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Image of happy couple walking their dog

What does it mean exactly to be “close?”


Does it mean you share a lot of personal thoughts and emotions?


Is it when there are warm and fuzzy feelings between people?


Am I close to someone when we spend all of our time together?


I ask people this question a lot. On my intake paperwork new clients are asked to write down a description of their connections to family members they grew up with.


It is common for folks to write “Great,” “Good,” or “Okay.” Once in a while I see “Not great.”


During the intake, I will ask more about this -- specifically, what did the person share with parents when he was young? How were arguments dealt with? What happened when the person was scared or worried? I will ask about friends he has now and what does he share with them?


Many times it turns out the people who described being “close” to family members never told them the truth about anything going on in their lives. They never got into arguments or relied on parents for emotional support.


Lots of times these people have grown up into adults who don’t know what it means to feel others “have their backs.”  They struggle with assertiveness and worry about being more real with those around them for fear it will turn people off.




  • Being attracted to someone who is inconsistent

  • Problems with assertiveness

  • Worrying about arguments and disappointments

  • Having friends but no one to talk to

  • Being everyone’s “therapist”



Related Issues

These are folks who may look like they are surrounded by friends but who are actually lonely in a crowd. They may give the greatest advice to the people around them, but would never open up about their own problems.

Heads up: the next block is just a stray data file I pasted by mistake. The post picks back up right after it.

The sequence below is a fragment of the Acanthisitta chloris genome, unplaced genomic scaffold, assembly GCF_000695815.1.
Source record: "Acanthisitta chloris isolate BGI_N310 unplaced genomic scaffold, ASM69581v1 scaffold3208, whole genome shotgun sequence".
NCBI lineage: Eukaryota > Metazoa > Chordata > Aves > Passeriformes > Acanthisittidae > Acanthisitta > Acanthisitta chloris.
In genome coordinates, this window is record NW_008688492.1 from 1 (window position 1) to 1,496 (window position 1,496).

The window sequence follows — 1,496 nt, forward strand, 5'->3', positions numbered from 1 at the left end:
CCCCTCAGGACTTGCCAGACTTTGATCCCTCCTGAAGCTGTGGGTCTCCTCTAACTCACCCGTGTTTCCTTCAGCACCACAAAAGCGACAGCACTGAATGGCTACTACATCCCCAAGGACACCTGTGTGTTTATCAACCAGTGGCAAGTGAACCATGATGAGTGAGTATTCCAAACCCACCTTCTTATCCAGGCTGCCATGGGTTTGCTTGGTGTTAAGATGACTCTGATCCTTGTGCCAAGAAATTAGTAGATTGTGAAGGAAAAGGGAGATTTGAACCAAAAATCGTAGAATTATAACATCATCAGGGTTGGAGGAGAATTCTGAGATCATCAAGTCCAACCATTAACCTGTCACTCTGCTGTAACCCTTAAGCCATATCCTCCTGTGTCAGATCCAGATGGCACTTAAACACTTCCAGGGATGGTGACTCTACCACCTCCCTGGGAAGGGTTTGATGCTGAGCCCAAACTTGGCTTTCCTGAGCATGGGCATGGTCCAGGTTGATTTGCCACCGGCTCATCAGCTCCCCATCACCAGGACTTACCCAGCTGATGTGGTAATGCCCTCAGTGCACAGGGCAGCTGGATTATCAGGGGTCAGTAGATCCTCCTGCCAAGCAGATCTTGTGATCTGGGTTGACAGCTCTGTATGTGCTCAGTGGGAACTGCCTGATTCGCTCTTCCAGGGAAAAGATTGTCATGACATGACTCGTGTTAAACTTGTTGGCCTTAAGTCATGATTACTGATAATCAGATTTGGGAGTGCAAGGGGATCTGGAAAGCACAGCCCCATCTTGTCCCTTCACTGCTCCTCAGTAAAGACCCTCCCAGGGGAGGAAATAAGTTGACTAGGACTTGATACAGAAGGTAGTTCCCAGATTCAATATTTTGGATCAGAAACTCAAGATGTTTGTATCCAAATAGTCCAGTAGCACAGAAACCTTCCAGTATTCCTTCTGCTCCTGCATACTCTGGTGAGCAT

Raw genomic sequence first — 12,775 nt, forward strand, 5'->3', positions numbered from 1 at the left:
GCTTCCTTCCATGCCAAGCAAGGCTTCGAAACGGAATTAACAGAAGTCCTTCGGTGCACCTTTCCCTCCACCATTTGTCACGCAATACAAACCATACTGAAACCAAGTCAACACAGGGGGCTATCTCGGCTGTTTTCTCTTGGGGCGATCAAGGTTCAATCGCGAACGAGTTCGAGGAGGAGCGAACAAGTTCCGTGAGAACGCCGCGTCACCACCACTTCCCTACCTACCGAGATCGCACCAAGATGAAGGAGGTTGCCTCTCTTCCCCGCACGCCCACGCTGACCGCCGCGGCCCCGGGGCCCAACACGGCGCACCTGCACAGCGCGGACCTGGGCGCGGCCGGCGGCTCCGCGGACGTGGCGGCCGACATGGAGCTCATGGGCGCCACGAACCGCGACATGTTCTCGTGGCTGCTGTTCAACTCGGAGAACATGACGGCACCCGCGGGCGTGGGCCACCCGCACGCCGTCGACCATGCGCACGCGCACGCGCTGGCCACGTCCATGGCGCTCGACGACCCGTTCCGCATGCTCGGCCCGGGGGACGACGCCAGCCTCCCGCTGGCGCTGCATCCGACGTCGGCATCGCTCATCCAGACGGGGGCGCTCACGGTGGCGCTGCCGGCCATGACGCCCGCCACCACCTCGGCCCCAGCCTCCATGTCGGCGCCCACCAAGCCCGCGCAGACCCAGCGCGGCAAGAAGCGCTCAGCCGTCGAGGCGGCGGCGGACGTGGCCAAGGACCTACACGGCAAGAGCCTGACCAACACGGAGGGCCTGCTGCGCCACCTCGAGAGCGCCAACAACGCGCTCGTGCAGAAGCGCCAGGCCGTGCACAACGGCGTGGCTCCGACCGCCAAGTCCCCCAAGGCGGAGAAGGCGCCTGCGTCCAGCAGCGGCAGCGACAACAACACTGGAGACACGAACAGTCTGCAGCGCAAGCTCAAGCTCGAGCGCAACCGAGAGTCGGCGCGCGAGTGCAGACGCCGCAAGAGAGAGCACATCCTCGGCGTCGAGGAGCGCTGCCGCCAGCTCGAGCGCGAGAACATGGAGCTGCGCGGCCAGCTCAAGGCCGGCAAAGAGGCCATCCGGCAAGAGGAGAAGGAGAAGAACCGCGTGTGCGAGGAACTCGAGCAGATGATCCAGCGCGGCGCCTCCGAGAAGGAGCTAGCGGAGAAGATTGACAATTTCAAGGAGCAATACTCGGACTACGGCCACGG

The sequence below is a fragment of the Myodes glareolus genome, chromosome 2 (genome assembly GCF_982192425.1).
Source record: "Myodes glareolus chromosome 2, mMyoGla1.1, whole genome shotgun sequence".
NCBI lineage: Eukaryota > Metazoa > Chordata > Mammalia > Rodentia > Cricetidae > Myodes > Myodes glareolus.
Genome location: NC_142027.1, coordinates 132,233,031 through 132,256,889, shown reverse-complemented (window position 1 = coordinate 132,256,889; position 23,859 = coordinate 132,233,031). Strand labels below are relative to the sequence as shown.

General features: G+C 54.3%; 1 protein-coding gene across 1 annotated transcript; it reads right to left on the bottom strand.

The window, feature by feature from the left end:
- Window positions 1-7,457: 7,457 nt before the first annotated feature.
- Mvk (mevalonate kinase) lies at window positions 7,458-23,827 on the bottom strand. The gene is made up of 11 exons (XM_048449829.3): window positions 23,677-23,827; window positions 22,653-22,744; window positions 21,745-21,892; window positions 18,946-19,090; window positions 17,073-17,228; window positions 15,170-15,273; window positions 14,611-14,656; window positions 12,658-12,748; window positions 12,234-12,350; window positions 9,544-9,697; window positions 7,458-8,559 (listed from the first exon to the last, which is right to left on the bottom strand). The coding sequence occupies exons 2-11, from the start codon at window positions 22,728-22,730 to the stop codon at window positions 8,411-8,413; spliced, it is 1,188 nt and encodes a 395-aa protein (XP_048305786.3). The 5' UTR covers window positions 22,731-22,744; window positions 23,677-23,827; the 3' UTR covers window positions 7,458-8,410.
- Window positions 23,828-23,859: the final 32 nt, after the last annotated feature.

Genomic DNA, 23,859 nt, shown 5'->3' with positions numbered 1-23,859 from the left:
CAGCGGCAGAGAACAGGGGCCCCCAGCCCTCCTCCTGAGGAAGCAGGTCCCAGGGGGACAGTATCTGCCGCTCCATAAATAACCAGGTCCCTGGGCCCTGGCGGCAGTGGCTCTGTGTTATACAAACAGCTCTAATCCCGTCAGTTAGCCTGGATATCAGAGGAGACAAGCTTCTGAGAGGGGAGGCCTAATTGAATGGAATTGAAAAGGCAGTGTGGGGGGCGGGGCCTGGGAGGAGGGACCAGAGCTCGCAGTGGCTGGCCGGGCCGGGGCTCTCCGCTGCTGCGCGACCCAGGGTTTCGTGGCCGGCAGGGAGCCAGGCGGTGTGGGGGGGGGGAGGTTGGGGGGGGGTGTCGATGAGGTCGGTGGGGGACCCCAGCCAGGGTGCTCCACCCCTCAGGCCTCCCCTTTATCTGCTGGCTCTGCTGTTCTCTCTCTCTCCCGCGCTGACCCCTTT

These people believe healthy relationships are ones in which there are only “positive” feelings so when problems crop up, they are at a loss as to what to do.


In these situations, it is not uncommon for folks to avoid seeing things about their loved ones which may make life difficult for them. They may even unknowingly surround themselves with friends and partners who tend to be on the more self-absorbed side.


Therapy that addresses relationship problems can help people learn how to be “close” in a way that makes sense for them.


This process usually involves first learning more about what people have been taught to understand about relationships and the world, usually from their families.The idea isn’t to trash where someone has come from, but to help people pick and choose what things they really like about what they have been taught, and to let go of the parts that have not been so great.


If your relationships don't seem to be working well, I'd like to help.


Abigail Blackburn, PsyD

617 . 686 . 2420


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